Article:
There is one question I get asked every single time I have a conversation with a prospective coaching client or purchaser of executive coaching services.
“What does executive coaching cost?”
While it’s easy for me to tell them what we charge, that’s not sufficient for the purchaser to have any perspective on whether our fee is high or low or “worth it” – however they assess that.
So – in the spirit of dispelling at least some of the confusion in the still-murky field of executive coaching, here are a few things to consider when it comes to how much you can – and should – expect to pay for the services of a coach.
- Is the coach trained and/or certified? A coach who has invested time, effort and money in learning the distinct skills of coaching (and who agrees that there ARE distinct skills in coaching) will not only be more effective than someone who hasn’t made that same commitment, but they’ll be mindful of recouping their investment (both in fees and in sticking with the profession over time). And yes, I’m biased, and yes, there are good coaches who haven’t taken a course – but in my view they’re rare, and I think it still comes back to commitment and an openness to learning.
- Does the coach have business experience? A coach who has functioned at the executive level has a body of work experience they can draw on that gives them the ability to relate to an executive level clientele. And if they have functioned at the executive level they understand the money/value relationship and likely aren’t in practice unless they know they can earn a living at it.
- How long has the coach been practising? The more time in practice, the more confident the coach is in setting their fees based on the value they know the client receives. And the longer they’ve been in practice the busier they probably are, so they’re not setting fees artificially low in order to attract business.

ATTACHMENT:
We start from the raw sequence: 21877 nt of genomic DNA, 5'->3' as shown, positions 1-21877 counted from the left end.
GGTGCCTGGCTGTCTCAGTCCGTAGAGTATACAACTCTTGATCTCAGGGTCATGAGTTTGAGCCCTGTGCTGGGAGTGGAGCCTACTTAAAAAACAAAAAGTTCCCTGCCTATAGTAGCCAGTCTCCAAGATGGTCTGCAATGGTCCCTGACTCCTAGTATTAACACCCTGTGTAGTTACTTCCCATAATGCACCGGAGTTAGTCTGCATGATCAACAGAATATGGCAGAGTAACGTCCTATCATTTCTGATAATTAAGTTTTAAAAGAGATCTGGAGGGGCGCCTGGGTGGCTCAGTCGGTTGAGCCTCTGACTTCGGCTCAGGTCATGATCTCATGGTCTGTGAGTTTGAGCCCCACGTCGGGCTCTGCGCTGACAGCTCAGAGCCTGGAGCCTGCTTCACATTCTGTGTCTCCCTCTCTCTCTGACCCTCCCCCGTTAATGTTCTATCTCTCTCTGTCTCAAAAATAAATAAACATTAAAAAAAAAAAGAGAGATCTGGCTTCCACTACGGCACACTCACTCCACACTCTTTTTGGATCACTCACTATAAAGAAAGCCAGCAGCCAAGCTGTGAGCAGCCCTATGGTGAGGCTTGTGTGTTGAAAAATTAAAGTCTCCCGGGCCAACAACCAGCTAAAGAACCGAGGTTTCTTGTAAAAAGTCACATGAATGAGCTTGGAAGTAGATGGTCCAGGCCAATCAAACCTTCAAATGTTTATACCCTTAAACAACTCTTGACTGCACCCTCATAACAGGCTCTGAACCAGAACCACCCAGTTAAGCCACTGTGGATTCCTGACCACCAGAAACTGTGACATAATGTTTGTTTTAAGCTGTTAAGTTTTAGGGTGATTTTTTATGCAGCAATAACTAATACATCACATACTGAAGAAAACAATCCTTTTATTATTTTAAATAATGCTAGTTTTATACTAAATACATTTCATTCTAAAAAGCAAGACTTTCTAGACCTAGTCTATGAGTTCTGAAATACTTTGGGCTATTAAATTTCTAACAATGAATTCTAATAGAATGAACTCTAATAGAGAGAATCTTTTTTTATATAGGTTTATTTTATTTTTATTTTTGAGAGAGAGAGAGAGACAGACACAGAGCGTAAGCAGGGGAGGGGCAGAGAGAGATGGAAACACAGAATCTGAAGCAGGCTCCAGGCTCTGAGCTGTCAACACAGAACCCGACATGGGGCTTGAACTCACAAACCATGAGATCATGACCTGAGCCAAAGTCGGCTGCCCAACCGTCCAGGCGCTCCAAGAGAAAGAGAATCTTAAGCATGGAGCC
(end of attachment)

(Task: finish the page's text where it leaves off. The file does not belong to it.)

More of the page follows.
- Does the coach have an engagement model – and can they explain why they have designed it that way? If a coach really knows how to engage with a client – and, in the specific case of executive coaching, with that client’s organization – they’ll have a clear process and structure for what they do and how and why they do it.
- Does the coach charge by the hour or the engagement? Another indicator of experience and effectiveness is a coach’s clarity around the way value is derived from their services. A great coach can be a catalyst for change in one well-crafted question, in one astute observation, or in one challenging between-session assignment. Which means that oftentimes a client will achieve what they need in a session in a relatively short period of time. And on other occasions the client will need a different kind of conversation and a session might go quite long. The value of coaching is rarely a direct function of the time spent.
- Can the coach offer relevant references? Qualifications, background and “fit” are all critical criteria, but an experienced coach will have several references immediately available for a prospective client to contact. And not only do they have the references, they will be able to direct you to references who can substantiate the coach’s effectiveness in the particular area of focus or interest.
- Does the coach work alone, or are they part of a big consulting organization? Overhead costs money, and that cost gets reflected in the fees. There are some professions where the clout, resources and reputation of a big firm add a lot of value. Coaching, in my opinion, is not one of them. There are many excellent coaches operating independently, and still more who have opted to be part of small “boutique” firms (like ours) where there is scalability and collaboration as well as independence and flexibility.
- Is the coach willing to say no if the engagement isn’t right for them? A coach who is experienced and self-aware will be very clear when they are the right choice for an engagement and when they’re not. And if they’re not, they’ll be not only happy but eager to make a recommendation to another coach who might be a better fit. Great coaches know great coaches and are happy to make a referral such that a client gets served as well as possible.
There are other factors that play a role in fee-setting, but the above covers some of the big ones. Coaching is very much “you get what you pay for” so before you ask for price-matching or opt to go with the lowest priced provider, give some thought to what you really need and what outcomes you want to achieve. An excellent coach is an excellent investment.